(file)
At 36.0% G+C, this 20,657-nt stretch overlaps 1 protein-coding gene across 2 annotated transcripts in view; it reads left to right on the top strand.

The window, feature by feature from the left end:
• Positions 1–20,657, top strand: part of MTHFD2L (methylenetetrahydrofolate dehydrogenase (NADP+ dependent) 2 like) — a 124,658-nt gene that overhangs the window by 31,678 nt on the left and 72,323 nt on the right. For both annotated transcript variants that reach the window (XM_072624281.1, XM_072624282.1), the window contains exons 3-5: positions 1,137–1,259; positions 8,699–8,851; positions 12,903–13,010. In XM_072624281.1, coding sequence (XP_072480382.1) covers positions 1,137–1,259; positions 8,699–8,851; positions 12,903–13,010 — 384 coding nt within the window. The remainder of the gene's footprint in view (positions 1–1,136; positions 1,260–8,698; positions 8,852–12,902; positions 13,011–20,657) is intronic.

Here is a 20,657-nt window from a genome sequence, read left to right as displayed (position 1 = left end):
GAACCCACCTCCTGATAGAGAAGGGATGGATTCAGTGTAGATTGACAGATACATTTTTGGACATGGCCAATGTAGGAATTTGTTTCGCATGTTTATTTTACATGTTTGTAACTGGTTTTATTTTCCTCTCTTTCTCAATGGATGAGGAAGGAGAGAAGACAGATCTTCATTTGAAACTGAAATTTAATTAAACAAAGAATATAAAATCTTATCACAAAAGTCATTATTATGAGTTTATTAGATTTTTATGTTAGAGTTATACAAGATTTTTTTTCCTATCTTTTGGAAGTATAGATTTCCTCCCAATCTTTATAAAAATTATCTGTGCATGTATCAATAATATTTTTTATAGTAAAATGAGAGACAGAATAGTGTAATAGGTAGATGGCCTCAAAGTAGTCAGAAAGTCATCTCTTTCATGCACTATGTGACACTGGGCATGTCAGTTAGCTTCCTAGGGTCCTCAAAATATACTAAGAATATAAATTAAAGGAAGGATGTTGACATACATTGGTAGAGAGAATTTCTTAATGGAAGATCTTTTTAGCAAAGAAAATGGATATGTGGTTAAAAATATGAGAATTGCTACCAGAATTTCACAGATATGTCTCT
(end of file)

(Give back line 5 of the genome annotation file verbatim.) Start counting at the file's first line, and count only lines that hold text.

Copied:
GAACCCACCTCCTGATAGAGAAGGGATGGATTCAGTGTAGATTGACAGATACATTTTTGGACATGGCCAATGTAGGAATTTGTTTCGCATGTTTATTTTACATGTTTGTAACTGGTTTTATTTTCCTCTCTTTCTCAATGGATGAGGAAGGAGAGAAGACAGATCTTCATTTGAAACTGAAATTTAATTAAACAAAGAATATAAAATCTTATCACAAAAGTCATTATTATGAGTTTATTAGATTTTTATGTTAGAGTTATACAAGATTTTTTTTCCTATCTTTTGGAAGTATAGATTTCCTCCCAATCTTTATAAAAATTATCTGTGCATGTATCAATAATATTTTTTATAGTAAAATGAGAGACAGAATAGTGTAATAGGTAGATGGCCTCAAAGTAGTCAGAAAGTCATCTCTTTCATGCACTATGTGACACTGGGCATGTCAGTTAGCTTCCTAGGGTCCTCAAAATATACTAAGAATATAAATTAAAGGAAGGATGTTGACATACATTGGTAGAGAGAATTTCTTAATGGAAGATCTTTTTAGCAAAGAAAATGGATATGTGGTTAAAAATATGAGAATTGCTACCAGAATTTCACAGATATGTCTCT